A chromosome browser can help you understand how you are related to your DNA matches—and it’s a very cool visual!
Before we start, let me be very clear: 98% of the time, you do NOT need a chromosome browser to do successful genetic genetic genealogy work. Most of the time, it doesn’t matter how you are sharing DNA, only that you are sharing.
OK, now that I got that out of the way, let’s get down to using these things for a little insight, and a lot of cool science stuff.
Most of the major DNA testing companies have chromosome browsers. Though they may display the data a little differently, all of them show physical locations on each of 22 chromosomes where you and your genetic matches share DNA.
What do chromosome browsers look like?
Here’s what the results looks like on FamilyTreeDNA for a man whose DNA is being compared to three of his great-grandchildren. Where he overlaps genetically with each of them is shown in blue, red and teal, one color for each of the three great-grandchildren.
(The light grey are non-matching areas, and the gray and black striped sections represent areas that aren’t included in the testing analysis.)
Why use a chromosome browser
There are three reasons you might want to take a peek at a chromosome browser. First, pictures are more impactful than numbers. Second, you can get a better idea if you and your match share a recent common ancestor. And third, you can dig deeper into discovering a shared ancestor.
Put it in a Picture
To me, it’s mind-boggling that I can actually see a detailed physical breakdown of the DNA data I share with a relative. This is one of my favorite ways to use a chromosome browser: to see tangible evidence of my specific biological connection to a cousin—and to know that this exact piece of DNA was once walking around in one of our shared ancestors. (This is a fun way to get your relatives more engaged with their own DNA test results.)
Pieces vs bits (and the problem with glitter)
Another way to use a chromosome browser is to get a sense of how closely you may be related to your match. The total number of shared centimorgans only tells you how much TOTAL DNA you share. Those who are more closely related will share longer individual pieces of DNA, as opposed to the many, short bits shared by those who are much more distantly-related or who simply may share a lot of DNA because they come from endogamous communities.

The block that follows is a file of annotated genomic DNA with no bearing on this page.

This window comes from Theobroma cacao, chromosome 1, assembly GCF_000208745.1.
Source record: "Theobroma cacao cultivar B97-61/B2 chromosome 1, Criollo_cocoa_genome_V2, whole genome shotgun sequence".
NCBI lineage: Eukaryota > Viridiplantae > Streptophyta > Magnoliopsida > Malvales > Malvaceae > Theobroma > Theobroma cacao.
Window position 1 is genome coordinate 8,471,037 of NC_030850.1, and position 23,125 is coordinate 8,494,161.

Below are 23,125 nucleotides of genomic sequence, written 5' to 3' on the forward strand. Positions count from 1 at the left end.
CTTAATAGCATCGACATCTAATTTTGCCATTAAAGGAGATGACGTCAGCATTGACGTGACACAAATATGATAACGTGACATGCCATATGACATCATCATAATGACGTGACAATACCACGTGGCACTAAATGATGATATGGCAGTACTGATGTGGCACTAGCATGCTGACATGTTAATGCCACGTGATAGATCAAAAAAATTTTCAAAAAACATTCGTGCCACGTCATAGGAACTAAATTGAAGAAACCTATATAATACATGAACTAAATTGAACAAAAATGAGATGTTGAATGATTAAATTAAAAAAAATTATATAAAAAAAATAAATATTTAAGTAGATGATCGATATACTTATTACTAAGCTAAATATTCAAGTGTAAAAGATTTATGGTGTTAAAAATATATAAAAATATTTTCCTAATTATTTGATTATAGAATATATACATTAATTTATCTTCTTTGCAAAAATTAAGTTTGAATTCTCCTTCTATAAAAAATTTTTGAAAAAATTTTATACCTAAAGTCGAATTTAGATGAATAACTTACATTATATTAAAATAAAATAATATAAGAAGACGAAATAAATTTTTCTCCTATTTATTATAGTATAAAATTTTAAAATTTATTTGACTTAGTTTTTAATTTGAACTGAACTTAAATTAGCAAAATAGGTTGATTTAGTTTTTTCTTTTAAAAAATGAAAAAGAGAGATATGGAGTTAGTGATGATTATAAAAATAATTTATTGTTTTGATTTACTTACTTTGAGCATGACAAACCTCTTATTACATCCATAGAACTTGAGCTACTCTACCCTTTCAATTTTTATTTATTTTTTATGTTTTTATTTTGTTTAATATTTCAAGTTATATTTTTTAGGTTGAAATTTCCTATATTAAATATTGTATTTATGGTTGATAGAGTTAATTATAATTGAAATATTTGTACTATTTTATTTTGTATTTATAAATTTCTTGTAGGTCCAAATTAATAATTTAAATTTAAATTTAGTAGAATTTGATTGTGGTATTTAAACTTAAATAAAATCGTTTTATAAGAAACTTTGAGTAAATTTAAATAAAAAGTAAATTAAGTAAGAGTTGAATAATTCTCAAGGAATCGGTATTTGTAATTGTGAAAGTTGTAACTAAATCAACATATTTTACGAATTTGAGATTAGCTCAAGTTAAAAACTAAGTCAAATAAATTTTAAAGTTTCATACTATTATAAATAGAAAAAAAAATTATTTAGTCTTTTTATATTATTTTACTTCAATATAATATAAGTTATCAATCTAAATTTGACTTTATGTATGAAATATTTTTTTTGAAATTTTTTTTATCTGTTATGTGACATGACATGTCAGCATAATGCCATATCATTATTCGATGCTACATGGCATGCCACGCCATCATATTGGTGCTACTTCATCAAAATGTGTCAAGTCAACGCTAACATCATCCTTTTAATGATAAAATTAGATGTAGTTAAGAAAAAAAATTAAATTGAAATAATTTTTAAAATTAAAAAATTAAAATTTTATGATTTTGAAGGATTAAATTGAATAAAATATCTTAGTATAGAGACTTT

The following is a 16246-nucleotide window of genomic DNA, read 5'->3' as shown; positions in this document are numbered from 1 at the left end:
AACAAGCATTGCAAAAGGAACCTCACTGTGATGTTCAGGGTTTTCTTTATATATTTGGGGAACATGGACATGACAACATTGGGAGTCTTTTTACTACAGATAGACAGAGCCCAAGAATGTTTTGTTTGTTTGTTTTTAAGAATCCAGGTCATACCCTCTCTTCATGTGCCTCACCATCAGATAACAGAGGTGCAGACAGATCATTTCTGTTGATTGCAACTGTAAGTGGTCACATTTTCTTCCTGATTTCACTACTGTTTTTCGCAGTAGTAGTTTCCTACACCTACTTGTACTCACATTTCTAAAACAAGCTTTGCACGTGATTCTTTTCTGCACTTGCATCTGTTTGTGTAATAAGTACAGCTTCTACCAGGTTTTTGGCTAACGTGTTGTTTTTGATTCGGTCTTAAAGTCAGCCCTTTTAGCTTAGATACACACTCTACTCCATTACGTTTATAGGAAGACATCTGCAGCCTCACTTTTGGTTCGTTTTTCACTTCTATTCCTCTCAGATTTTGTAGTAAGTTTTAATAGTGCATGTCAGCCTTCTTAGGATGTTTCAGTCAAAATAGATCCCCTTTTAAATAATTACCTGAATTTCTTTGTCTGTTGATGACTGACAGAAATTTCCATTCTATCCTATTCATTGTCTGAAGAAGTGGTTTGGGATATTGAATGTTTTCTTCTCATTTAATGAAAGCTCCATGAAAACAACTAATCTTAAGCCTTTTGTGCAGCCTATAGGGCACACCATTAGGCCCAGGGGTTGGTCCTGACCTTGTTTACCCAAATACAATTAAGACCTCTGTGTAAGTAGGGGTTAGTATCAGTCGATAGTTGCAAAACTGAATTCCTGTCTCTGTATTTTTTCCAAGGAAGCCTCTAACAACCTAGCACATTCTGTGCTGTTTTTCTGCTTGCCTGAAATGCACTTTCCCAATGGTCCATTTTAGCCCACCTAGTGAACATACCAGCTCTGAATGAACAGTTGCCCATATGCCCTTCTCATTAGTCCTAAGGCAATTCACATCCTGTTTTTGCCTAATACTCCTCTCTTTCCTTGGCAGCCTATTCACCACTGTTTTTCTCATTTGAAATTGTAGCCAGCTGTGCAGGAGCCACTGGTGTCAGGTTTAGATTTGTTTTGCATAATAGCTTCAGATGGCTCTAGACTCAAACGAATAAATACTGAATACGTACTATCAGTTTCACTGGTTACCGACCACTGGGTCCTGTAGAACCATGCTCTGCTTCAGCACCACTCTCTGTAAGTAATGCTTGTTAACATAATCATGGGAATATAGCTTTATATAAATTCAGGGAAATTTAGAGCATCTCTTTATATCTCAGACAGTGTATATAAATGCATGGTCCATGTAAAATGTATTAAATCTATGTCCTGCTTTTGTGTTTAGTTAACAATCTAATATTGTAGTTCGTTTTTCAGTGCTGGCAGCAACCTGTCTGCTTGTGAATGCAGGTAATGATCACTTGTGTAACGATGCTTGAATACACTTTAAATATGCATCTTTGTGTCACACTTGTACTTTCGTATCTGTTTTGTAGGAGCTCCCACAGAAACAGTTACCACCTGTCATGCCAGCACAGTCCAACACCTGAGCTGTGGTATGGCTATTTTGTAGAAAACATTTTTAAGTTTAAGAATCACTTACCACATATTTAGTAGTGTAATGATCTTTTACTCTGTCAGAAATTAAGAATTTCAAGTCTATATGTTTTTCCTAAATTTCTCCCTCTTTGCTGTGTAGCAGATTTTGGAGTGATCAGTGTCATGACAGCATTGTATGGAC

You can think of these short bits like ancestral glitter. My husband HATES glitter. He has tried to ban it from the house, but when you have a little girl, glitter just comes on everything. Glitter is persistent, it lasts for months on sofas and carpets and, well, everywhere. You need to be sure the pieces of DNA you see showing up are evidence of a real—and recent—relationship, not just leftover glitter.
In general, you want shared pieces of DNA over 10 cM. Anything smaller is likely just glitter.
Some genealogists use chromosome browsers to identify groups of people who all share the same pieces of DNA (triangulated groups, or TGs). Let’s say you and a couple of known closer cousins (like first or second cousins) share the same piece of DNA. That often means you got that shared piece of DNA from your common ancestor or ancestral couple.
Now let’s say you add a mystery match to see if he or she also shares that same piece of DNA. IF they do share, you may conclude that this new match is related to that ancestral couple you know you share with your close cousins.
It’s a good thought and may sometimes work. But BE CAREFUL.
Using this technique with more distant matches, like third and fourth cousins, can be problematic. The more distant the shared ancestral relationship, the more unlikely that multiple cousins share the same piece of DNA. Shared DNA between multiple fourth cousins is less likely to point to a single recent ancestor and more likely the result of belonging to a shared population group (see that earlier link on endogamy). For example, perhaps you may all share Ashkenazi Jewish roots, and you’re looking at a very “Jewish” piece of shared DNA.
Here’s a more detailed article on the MyHeritage DNA chromosome browser, and some additional (but more complicated) ideas for using chromosome browsers to place matches on your genetic family tree.
More productive than chromosome browsers: Use your DNA matches (and their trees) to identify specific ancestors on your tree! I’ve set out a step-by-step methodology for doing this in my new quick reference guide, Finding Your Ancestor Using Your DNA.
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